Drawing the Lines
I know redistricting is boring, but go ahead and read about it anyway
Happy Monday! We got a few inches of heavy snow overnight here in Albany — and with no place to go, it was a perfect day to clear the driveway and go sledding with the kids. (Sledding is more fun when you’re a “grown-up,” I find, because you’re heavier and can go faster. Hehe.)
New York continued to inch forward in the once-a-decade process of redistricting, and it’s looking likely that Democrats will find themselves in total control of drawing maps for Congress and the state-level seats for the first time in more than 50 years. An independent panel failed to reach consensus, and members of the state Legislature rejected the panel’s proposed maps last week.
Since Democrats have a 2/3 majority in both the state Assembly and Senate, that party would have the ability to draw lines that favor its members. This could be particularly important in the closely divided U.S. House of Representatives, and provide a bright spot for Democrats at a time when more statehouses are controlled by Republicans, as I wrote in The Wall Street Journal today with Aaron Zitner and Chad Day.
“New York actually matters in the national landscape,” Shannon Powell, co-director of the new No Surrender NY federal PAC, told me. Her group is drawing support from progressive activists that campaigned for Democrats to take over the state Legislature, and she said drawing favorable lines reflects the will of voters.
Republicans warn that any Democratic gerrymandering could lead to litigation, and the Democrats leaders of the state Assembly and Senate are saying basically nothing. After all, the independent commission still has another chance to draw acceptable lines, but many observers and lawmakers said they won’t be holding their breath.
New York’s House delegation now has 19 Democrats and eight Republicans in districts that were drawn in 2012 by a federal court. Democratic strategists said they thought it would be possible to draw lines that would yield as many as 22 or 23 Democrats from the state, but maybe not this year.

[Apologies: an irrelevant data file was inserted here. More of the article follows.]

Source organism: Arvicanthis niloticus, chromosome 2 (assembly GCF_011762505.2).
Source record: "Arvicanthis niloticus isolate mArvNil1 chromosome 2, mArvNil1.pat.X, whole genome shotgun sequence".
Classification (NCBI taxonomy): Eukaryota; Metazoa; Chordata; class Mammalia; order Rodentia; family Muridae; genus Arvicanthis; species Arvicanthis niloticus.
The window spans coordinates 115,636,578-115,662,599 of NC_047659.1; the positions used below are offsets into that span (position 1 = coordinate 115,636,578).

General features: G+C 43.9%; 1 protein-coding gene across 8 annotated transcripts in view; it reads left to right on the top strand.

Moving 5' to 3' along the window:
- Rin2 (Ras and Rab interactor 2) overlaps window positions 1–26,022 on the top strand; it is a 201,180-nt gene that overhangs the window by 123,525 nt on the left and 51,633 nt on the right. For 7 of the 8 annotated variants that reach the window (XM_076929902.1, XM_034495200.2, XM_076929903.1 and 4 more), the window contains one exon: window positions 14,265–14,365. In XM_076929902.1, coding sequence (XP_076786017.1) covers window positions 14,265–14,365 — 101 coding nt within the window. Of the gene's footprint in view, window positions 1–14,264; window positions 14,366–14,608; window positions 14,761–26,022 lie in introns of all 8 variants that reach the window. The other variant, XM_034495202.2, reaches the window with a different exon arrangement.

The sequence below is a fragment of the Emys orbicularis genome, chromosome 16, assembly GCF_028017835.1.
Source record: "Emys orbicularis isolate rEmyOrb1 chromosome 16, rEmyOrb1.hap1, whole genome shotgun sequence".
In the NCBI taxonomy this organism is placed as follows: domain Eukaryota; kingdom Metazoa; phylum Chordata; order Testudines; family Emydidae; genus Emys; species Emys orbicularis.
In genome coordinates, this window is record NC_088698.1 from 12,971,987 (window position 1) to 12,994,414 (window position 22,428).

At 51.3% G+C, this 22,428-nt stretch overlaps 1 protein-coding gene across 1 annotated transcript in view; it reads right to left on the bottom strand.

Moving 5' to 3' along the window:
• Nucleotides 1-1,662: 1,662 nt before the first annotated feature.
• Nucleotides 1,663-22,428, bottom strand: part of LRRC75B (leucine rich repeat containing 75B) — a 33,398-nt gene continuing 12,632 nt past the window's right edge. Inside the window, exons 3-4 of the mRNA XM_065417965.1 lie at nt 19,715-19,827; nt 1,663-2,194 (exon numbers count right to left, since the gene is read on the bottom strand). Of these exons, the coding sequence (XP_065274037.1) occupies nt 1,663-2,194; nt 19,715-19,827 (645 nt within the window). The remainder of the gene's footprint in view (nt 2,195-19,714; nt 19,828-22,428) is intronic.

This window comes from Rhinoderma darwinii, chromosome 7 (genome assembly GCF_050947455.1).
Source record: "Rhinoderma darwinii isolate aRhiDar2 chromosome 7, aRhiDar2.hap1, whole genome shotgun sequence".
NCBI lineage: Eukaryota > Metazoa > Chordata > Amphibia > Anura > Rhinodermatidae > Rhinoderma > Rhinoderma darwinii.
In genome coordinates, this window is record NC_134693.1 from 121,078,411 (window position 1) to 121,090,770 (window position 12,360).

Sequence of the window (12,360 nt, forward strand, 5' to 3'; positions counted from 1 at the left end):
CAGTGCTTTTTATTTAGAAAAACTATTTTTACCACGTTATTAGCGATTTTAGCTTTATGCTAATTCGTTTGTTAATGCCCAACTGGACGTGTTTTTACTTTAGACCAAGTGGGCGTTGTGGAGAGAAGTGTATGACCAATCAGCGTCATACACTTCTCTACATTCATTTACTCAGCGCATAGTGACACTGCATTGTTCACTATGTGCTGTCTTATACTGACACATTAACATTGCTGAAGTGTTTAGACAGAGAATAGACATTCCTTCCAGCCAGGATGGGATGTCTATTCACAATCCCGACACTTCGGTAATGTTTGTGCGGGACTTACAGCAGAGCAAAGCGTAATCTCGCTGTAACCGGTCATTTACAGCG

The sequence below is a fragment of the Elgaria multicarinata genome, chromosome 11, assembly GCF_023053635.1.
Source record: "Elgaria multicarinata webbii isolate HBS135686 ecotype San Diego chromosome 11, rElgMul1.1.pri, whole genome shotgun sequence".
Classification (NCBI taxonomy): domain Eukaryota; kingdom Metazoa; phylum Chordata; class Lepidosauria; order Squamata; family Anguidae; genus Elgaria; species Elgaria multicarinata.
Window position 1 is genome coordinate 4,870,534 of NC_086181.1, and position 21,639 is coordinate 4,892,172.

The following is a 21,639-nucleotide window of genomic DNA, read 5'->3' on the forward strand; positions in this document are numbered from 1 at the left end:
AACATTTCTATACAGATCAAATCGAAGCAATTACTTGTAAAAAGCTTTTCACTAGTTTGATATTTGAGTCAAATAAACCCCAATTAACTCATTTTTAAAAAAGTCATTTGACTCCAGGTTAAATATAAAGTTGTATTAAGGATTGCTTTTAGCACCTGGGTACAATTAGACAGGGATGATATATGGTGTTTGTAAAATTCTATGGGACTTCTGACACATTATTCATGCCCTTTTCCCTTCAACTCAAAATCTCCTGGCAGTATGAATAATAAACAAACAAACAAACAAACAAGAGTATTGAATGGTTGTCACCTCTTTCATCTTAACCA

The delegation also has to shrink by a seat because of population shifts, so someone will be left without a chair when the music stops. Perhaps making that easier, GOP Rep. John Katko (Syracuse area) announced Friday that he won’t seek re-election, and Democrat Rep. Tom Suozzi (Long Island) is running for governor.
If past is prologue, there will be lots more twists, turns and court cases before this is settled. I covered redistricting a decade ago, and found it to be an opaque, complicated, often-boring process shaded by interpersonal and partisan politics. Those are all but inevitable, according to former Assemblyman Jack McEneny. The Albany Democrat joked that if you truly wanted something independent, "I think we could get to the point where we have it drawn up by Canadians.”
COMING UP: Gov. Kathy Hochul will unveil her budget proposal on Tuesday, and the Buffalo Bills will advance to the second round of the playoffs after a very satisfying drubbing of Bill Belichick.
THE QUESTION: What’s the origin of the term “gerrymander”?
Know the answer? Drop me a line at firstname.lastname@example.org. Or just write with thoughts, feedback or to say hi.
THE LAST ANSWER: The last New York governor to be arraigned was William Sulzer, who was also the last governor to be impeached.